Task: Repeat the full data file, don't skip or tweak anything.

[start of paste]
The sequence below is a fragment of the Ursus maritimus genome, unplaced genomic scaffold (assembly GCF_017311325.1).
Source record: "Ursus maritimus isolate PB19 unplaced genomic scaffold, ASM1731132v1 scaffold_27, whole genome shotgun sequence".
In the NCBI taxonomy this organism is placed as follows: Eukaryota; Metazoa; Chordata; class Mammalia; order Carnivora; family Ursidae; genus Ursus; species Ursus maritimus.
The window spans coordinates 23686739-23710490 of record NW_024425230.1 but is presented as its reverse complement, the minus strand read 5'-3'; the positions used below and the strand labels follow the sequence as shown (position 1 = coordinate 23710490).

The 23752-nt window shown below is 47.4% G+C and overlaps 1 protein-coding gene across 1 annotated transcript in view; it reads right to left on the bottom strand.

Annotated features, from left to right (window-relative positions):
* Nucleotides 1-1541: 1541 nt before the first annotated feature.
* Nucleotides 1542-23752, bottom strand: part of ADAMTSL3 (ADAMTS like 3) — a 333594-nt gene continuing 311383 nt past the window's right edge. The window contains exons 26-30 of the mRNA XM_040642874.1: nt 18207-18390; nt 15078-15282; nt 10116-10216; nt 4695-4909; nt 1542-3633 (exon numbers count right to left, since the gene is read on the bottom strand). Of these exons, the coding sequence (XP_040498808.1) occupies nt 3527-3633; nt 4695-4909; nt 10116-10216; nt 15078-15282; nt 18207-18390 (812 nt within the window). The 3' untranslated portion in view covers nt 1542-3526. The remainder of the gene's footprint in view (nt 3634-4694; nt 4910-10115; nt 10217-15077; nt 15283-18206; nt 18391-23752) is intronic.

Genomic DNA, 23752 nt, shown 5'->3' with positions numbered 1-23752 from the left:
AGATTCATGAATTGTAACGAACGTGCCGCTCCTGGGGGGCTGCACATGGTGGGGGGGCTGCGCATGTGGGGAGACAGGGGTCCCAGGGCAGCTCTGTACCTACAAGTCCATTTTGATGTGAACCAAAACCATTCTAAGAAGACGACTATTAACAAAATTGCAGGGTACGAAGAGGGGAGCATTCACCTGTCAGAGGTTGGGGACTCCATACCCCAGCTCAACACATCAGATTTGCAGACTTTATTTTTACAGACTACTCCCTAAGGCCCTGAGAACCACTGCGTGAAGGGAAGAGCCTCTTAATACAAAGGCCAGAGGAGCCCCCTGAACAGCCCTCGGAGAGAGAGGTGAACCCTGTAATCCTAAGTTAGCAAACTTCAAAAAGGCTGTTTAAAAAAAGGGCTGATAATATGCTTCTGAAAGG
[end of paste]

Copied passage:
The sequence below is a fragment of the Ursus maritimus genome, unplaced genomic scaffold (assembly GCF_017311325.1).
Source record: "Ursus maritimus isolate PB19 unplaced genomic scaffold, ASM1731132v1 scaffold_27, whole genome shotgun sequence".
In the NCBI taxonomy this organism is placed as follows: Eukaryota; Metazoa; Chordata; class Mammalia; order Carnivora; family Ursidae; genus Ursus; species Ursus maritimus.
The window spans coordinates 23686739-23710490 of record NW_024425230.1 but is presented as its reverse complement, the minus strand read 5'-3'; the positions used below and the strand labels follow the sequence as shown (position 1 = coordinate 23710490).

The 23752-nt window shown below is 47.4% G+C and overlaps 1 protein-coding gene across 1 annotated transcript in view; it reads right to left on the bottom strand.

Annotated features, from left to right (window-relative positions):
* Nucleotides 1-1541: 1541 nt before the first annotated feature.
* Nucleotides 1542-23752, bottom strand: part of ADAMTSL3 (ADAMTS like 3) — a 333594-nt gene continuing 311383 nt past the window's right edge. The window contains exons 26-30 of the mRNA XM_040642874.1: nt 18207-18390; nt 15078-15282; nt 10116-10216; nt 4695-4909; nt 1542-3633 (exon numbers count right to left, since the gene is read on the bottom strand). Of these exons, the coding sequence (XP_040498808.1) occupies nt 3527-3633; nt 4695-4909; nt 10116-10216; nt 15078-15282; nt 18207-18390 (812 nt within the window). The 3' untranslated portion in view covers nt 1542-3526. The remainder of the gene's footprint in view (nt 3634-4694; nt 4910-10115; nt 10217-15077; nt 15283-18206; nt 18391-23752) is intronic.

Genomic DNA, 23752 nt, shown 5'->3' with positions numbered 1-23752 from the left:
AGATTCATGAATTGTAACGAACGTGCCGCTCCTGGGGGGCTGCACATGGTGGGGGGGCTGCGCATGTGGGGAGACAGGGGTCCCAGGGCAGCTCTGTACCTACAAGTCCATTTTGATGTGAACCAAAACCATTCTAAGAAGACGACTATTAACAAAATTGCAGGGTACGAAGAGGGGAGCATTCACCTGTCAGAGGTTGGGGACTCCATACCCCAGCTCAACACATCAGATTTGCAGACTTTATTTTTACAGACTACTCCCTAAGGCCCTGAGAACCACTGCGTGAAGGGAAGAGCCTCTTAATACAAAGGCCAGAGGAGCCCCCTGAACAGCCCTCGGAGAGAGAGGTGAACCCTGTAATCCTAAGTTAGCAAACTTCAAAAAGGCTGTTTAAAAAAAGGGCTGATAATATGCTTCTGAAAGG